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Good Bunny, Bad Bunny: Basic Bunny Grooming

Updated on October 25, 2008

Rabbit grooming. Do it right, and you foster strong loving bonds with your bunny, do it wrong and you and your bunny can both end up hurt.

Grooming is important for all rabbits, but especially for long haired rabbits which need regular grooming so as not to turn into one large matted fur ball. Failing to groom your long haired rabbit doesn't just mean that you'll have a messy looking rabbit, it means that your rabbit risks becoming crippled with fur mats which form between the legs and hobble the rabbit, sometimes even tearing the skin when they try to run.

Grooming also prevents lose fur from being groomed and ingested by the rabbit themselves and forming dangerous hairballs which block the intestinal tract and cause death.

The most common tool for grooming a rabbit is a wire brush with many tips. Be careful with this sort of implement, a rabbit's skin is extremely delicate, and you can easily rip and tear it. Be gentle and slow, and if you find any stubborn tangles or mats, carefully cut them out rather than pulling them out.

Your rabbit requires grooming all over its body, even on its tummy, so you can see why the skills mentioned in the handling section are so very important to master if you are to keep your rabbit healthy.

Trimming Nails

Rabbits need their nails trimmed every few weeks to stop them from growing too long. In the wild bunnies dig a great deal, which keeps the nails down. In their domestic lives rabbits hardly ever get a chance to dig, so their nails grow and grow, causing painful problems if they are not trimmed down.

The front nails can usually be trimmed by placing the rabbit down on the floor, holding it steady with your body (gently, of course), and lifting one of the front paws a little to access the nails. Be careful not to cut too much off the nail, there are nerves and blood vessels there, and it is both painful and messy if you cut them too far back.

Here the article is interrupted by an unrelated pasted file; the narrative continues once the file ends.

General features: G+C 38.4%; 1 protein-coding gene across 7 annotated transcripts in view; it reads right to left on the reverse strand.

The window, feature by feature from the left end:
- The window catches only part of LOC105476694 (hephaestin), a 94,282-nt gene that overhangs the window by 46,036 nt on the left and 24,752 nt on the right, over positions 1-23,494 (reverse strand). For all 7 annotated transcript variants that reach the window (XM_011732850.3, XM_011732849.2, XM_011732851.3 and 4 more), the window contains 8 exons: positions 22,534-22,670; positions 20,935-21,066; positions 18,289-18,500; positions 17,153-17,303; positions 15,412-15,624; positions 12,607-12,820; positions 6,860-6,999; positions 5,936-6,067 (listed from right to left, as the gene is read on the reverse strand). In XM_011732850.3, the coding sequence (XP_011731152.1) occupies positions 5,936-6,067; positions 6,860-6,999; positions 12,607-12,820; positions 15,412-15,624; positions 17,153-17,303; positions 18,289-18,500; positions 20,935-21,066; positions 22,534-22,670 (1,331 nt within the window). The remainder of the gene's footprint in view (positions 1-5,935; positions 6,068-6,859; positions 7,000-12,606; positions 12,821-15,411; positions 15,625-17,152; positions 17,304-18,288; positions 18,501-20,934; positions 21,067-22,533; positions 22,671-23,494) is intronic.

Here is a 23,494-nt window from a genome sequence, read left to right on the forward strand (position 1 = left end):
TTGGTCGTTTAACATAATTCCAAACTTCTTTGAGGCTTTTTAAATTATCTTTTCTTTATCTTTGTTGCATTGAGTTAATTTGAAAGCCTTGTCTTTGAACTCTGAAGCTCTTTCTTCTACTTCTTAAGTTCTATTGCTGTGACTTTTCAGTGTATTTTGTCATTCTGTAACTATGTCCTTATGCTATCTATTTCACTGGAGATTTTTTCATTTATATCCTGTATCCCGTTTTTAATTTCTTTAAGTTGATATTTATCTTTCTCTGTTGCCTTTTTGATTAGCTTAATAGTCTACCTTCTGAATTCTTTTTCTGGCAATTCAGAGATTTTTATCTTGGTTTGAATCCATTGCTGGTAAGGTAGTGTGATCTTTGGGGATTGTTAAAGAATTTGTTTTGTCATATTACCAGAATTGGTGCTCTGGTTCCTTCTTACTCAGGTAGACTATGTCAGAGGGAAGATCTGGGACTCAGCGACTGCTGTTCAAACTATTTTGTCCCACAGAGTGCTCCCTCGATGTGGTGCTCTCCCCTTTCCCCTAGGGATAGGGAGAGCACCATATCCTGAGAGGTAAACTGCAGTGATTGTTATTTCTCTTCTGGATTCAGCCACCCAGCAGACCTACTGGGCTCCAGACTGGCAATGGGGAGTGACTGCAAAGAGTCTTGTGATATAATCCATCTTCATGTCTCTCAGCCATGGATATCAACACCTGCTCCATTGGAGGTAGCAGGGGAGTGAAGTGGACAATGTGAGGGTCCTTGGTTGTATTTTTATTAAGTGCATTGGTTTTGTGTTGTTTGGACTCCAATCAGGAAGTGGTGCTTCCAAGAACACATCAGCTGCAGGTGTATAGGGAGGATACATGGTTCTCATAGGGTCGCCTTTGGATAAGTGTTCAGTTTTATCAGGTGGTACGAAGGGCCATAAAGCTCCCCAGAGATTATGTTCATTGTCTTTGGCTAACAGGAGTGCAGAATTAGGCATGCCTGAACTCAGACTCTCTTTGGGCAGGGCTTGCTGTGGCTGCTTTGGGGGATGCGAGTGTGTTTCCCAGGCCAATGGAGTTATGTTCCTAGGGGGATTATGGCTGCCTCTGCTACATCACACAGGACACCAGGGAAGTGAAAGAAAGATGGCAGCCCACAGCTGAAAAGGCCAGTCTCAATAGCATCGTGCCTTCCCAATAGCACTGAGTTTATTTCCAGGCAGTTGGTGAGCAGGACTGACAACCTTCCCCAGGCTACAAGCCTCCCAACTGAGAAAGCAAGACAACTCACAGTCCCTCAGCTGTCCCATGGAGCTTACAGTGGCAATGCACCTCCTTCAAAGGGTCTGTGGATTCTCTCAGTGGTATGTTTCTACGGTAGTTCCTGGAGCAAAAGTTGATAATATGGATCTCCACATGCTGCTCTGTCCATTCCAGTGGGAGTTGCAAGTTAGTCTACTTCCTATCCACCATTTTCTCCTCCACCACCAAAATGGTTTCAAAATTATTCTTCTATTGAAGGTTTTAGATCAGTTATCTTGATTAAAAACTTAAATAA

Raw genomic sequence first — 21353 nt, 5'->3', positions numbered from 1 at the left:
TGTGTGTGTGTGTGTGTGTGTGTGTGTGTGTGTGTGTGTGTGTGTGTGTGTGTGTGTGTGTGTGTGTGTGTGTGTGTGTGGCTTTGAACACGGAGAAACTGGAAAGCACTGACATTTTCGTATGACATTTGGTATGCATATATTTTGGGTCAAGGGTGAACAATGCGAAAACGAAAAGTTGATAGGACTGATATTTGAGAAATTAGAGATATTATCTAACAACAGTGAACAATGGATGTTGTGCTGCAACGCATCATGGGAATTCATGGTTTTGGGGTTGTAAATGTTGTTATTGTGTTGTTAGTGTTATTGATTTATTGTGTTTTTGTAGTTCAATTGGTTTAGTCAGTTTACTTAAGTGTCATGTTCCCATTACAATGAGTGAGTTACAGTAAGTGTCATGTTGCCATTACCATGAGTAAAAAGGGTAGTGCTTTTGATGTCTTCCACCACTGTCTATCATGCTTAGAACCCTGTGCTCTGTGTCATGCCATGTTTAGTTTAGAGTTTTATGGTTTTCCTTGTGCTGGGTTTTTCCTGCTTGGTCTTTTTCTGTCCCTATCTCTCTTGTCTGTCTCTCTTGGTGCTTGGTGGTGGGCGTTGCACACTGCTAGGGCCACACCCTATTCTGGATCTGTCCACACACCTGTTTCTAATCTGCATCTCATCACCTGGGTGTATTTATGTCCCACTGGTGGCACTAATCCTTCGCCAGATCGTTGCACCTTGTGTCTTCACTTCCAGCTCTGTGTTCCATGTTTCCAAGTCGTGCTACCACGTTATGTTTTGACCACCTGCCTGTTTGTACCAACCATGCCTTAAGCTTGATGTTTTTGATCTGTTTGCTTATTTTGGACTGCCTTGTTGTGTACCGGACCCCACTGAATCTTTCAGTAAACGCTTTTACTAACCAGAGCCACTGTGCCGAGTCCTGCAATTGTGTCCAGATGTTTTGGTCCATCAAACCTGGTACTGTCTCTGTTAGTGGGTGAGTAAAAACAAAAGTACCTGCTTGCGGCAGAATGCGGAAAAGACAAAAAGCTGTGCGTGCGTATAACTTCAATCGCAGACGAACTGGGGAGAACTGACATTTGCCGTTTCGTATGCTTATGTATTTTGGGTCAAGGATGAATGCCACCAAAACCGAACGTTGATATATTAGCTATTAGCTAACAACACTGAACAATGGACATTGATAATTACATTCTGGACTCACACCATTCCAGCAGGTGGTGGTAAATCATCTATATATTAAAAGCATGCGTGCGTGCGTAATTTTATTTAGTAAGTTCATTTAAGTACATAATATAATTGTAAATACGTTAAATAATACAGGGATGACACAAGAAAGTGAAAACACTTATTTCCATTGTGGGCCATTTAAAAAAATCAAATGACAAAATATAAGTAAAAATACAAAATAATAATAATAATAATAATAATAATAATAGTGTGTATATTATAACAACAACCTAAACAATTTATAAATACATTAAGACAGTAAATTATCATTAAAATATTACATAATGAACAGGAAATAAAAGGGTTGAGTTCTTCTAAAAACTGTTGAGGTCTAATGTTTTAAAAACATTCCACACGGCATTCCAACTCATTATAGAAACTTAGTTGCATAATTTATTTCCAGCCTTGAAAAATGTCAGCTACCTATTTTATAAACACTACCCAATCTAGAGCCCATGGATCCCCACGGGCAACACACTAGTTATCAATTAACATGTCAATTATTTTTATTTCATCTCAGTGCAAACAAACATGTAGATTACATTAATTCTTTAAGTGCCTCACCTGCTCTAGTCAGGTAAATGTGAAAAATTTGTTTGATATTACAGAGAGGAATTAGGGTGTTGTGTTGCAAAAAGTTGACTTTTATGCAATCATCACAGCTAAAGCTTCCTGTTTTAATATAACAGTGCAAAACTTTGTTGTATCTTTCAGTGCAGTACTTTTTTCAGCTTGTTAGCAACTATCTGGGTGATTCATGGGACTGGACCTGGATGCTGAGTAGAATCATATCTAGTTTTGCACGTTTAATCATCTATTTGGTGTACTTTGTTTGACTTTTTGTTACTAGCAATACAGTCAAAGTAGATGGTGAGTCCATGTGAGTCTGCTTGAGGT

That's the front nails done, but the back nails can be more of a challenge. The trimming of the back nails can be achieved by placing the rabbit in your lap and pinning it gently against your body with one arm whilst you access the back feet.

If your rabbit will tolerate it you can also put the rabbit on its back on your lap and hold it firmly in place whilst trimming the back nails. This provides easier access, but if you are not yet confident handling your rabbit, and your rabbit fights a lot, use the former method as it is less likely to result in injury to the bunny.

Next: Advanced Bunny Grooming

Back to Contents: Good Bunny, Bad Bunny


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    • profile image


      8 years ago

      don't forget the old towel trick! By wrapping your little friend in a towel or blanket while you do the nails, it can help prevent you from getting scratched and in many cases, calms the bunny down as well.

    • profile image


      8 years ago

      Well, it is never an easy process but I've found the easist way is to put your pet in a transe. You simple sit on the floor woth your legs stretched out and place you bun on your legs. Make sure his/her head is about where you knees are and make sure the bunnies head is at a lower elevation then the bunnies bottom. Rub they're head and they should go into a transe. It is more relaxing for you and your bun and it it a very easy process. - Brad.

    • profile image

      Jenny Rabbit 

      8 years ago

      I was in the store the other day in the pet section and saw that rough sandpaper like paper for birds. i was wondering if i put some on the ramp in my buns cage if that would wear down their nails naturally? just wondering if anyone has tried it or if anyone has any good reasons not to try it. I think it sounds reasonable to me....should work....right well guess well see cuz i think im gonna get some and try it.

    • profile image


      9 years ago

      I've trimmed my bun's nails a few times, and it's easier to do so in a small bathroom where the bunny cannot run because that is what they will do. I actually asked my boyfriend to hold her for me the first few times so I could get better access. It shouldn't hurt the bunny if you make sure not to trim at the quick. The quick is the blood vessel, and you can tell where it is because it's the red or burgandy part of the nail. If you stay away from the quick, you're fine. All rabbits are scared of this process, so be as calm as possible. Pet her often and offer treats, give her breaks during the process because she will need them and so will you at the beginning.

    • profile image


      9 years ago

      my rabbits hates being goom they run away. they are sheading realy bad. what should i do? help me

    • profile image


      9 years ago

      how do I trim my bunies nail without hurting her?

    • LyndseyLou profile image


      9 years ago

      I have always taken her to the vet to do this, but I no longer have a job and can't afford it. I am really nervous to trim her nails on my own because whenever I try to pet her she "growls" and claws at me. How can I make this as painless as possible for her and without making her hate me even more?


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